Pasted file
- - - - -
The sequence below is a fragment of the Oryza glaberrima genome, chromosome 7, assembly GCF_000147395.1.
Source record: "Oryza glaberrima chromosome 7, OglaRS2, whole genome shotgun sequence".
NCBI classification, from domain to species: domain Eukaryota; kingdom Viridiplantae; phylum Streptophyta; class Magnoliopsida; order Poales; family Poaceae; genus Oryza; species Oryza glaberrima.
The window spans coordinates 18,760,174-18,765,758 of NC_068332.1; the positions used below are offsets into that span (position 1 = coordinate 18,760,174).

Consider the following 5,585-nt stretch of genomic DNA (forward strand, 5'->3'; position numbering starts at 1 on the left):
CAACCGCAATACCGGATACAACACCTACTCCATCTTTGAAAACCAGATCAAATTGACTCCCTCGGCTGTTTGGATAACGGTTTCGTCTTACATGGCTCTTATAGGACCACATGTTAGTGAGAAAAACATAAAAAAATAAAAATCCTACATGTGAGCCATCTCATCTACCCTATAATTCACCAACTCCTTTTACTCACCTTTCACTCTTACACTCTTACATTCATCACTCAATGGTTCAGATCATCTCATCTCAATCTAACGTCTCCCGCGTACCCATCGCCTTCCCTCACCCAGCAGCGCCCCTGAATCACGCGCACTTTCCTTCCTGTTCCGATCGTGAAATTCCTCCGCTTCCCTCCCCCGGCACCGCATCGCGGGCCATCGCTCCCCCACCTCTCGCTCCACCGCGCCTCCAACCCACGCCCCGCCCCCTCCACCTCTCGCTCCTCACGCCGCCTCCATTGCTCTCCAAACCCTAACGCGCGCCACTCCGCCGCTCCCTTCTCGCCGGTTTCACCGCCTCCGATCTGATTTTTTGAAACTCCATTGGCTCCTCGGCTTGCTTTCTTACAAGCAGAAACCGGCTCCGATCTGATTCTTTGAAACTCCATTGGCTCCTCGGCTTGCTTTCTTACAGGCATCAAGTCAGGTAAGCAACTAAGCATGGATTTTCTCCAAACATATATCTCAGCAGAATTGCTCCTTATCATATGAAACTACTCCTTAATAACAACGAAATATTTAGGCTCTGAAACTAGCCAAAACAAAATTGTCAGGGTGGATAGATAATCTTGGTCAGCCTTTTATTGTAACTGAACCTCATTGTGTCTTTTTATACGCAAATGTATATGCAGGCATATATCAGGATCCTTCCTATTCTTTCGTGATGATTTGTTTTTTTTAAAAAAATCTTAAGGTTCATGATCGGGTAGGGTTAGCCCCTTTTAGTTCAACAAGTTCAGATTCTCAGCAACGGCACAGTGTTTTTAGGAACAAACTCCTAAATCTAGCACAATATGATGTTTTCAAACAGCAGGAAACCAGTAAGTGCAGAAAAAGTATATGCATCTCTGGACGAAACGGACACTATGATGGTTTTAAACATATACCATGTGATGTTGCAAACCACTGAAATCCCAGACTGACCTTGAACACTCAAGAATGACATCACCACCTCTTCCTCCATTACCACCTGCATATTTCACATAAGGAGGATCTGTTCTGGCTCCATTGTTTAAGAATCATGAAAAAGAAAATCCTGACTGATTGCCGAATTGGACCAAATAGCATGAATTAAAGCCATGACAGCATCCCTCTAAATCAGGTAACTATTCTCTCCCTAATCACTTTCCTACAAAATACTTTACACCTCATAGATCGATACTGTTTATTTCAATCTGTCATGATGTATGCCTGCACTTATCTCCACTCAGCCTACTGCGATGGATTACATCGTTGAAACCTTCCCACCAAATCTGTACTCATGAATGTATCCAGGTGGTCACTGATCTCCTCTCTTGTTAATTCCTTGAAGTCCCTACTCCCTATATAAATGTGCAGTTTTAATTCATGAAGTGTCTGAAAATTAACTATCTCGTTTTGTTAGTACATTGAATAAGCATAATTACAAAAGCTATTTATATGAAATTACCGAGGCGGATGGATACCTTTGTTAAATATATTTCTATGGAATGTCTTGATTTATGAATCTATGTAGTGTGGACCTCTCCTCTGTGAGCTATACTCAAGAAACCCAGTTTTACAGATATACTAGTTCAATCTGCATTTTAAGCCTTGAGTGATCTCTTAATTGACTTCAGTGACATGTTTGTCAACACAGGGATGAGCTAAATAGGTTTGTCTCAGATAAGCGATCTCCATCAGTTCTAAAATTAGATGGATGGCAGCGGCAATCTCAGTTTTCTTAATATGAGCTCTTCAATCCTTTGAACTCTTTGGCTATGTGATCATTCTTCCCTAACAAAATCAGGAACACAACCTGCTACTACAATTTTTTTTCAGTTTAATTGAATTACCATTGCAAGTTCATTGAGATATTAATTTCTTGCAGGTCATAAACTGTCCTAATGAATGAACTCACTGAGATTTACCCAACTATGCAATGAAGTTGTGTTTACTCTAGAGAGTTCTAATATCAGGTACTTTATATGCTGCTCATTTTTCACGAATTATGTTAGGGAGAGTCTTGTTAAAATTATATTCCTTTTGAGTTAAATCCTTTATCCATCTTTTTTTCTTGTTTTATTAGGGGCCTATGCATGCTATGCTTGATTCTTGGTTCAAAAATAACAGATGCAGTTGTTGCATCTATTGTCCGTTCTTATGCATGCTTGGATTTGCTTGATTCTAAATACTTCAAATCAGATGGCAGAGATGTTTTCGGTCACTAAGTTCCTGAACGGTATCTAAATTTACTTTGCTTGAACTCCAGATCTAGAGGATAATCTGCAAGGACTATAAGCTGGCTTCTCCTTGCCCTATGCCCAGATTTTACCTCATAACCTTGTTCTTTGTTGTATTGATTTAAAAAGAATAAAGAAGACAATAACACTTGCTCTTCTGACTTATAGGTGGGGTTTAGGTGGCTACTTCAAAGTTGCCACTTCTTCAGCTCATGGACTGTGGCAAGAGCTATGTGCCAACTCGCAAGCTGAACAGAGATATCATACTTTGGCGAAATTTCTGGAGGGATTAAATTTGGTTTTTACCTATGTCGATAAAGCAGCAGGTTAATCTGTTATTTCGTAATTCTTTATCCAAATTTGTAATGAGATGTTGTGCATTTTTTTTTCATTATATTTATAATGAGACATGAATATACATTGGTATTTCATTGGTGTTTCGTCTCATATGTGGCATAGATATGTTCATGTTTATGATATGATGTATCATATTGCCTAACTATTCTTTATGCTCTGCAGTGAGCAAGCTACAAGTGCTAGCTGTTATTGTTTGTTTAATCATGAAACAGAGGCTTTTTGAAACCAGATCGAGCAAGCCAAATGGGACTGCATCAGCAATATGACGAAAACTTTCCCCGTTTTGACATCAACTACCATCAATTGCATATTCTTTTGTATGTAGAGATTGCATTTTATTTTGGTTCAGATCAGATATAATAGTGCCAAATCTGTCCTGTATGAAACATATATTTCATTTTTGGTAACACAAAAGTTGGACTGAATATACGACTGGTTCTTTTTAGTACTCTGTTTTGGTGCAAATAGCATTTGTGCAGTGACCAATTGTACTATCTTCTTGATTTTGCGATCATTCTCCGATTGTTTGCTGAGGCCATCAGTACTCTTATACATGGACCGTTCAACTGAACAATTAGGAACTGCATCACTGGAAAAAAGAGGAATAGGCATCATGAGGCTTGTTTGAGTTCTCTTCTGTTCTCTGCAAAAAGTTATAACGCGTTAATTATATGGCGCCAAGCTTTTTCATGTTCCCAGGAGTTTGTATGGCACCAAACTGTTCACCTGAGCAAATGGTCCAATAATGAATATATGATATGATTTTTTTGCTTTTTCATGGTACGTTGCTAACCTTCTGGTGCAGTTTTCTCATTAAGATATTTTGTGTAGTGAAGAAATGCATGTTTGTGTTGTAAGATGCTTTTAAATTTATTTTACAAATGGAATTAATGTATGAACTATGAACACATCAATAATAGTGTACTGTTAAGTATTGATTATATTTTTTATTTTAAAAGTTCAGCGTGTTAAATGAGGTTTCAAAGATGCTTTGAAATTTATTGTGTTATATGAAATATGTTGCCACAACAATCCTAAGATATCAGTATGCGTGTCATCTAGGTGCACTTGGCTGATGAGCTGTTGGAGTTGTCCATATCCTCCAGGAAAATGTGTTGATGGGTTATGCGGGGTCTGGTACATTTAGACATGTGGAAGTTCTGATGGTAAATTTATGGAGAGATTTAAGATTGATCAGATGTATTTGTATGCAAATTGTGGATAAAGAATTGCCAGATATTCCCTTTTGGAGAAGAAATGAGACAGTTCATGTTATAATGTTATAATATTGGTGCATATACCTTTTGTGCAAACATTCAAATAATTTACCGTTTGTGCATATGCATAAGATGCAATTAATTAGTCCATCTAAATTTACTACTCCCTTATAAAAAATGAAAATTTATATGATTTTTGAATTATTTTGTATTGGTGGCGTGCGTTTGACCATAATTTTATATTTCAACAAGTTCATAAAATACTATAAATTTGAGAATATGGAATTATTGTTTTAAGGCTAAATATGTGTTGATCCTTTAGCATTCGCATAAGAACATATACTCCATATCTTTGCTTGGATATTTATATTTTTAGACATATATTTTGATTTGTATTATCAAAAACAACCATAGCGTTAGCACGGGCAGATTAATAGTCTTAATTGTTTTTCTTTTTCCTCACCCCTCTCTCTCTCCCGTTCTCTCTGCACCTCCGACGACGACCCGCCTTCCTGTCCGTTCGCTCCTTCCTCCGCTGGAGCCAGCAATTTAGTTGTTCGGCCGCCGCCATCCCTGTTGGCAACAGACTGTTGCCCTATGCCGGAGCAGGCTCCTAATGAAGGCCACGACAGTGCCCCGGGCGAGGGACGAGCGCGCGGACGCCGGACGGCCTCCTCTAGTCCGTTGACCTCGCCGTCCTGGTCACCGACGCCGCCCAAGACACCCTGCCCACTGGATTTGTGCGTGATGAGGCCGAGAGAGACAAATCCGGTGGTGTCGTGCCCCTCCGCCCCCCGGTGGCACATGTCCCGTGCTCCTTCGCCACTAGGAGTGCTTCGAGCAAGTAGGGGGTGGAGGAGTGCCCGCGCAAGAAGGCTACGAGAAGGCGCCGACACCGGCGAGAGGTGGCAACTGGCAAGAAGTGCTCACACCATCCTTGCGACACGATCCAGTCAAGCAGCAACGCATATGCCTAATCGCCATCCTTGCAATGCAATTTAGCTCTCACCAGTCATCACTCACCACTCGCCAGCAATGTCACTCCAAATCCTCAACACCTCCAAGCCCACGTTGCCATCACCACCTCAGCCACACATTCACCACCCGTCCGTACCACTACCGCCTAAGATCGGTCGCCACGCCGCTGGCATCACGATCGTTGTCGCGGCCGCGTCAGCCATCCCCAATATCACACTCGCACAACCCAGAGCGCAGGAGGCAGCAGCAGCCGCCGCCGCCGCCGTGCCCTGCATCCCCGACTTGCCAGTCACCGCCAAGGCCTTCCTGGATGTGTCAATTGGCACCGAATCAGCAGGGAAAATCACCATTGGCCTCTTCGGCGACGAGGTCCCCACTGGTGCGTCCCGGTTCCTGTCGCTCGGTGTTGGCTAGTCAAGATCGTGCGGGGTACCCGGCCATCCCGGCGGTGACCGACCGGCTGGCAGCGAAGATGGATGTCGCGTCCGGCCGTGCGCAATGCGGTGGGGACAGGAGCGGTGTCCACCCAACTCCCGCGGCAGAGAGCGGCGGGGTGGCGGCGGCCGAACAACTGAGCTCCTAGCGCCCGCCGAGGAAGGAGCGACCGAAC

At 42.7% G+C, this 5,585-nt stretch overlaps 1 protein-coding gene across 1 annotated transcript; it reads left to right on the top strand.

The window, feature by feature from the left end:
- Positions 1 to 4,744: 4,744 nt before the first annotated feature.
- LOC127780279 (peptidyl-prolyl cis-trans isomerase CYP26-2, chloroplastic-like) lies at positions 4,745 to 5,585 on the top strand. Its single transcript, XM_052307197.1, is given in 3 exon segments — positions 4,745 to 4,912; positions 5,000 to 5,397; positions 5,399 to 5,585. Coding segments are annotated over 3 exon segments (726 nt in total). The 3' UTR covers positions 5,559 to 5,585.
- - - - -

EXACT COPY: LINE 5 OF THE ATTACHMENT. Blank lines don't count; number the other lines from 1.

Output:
Consider the following 5,585-nt stretch of genomic DNA (forward strand, 5'->3'; position numbering starts at 1 on the left):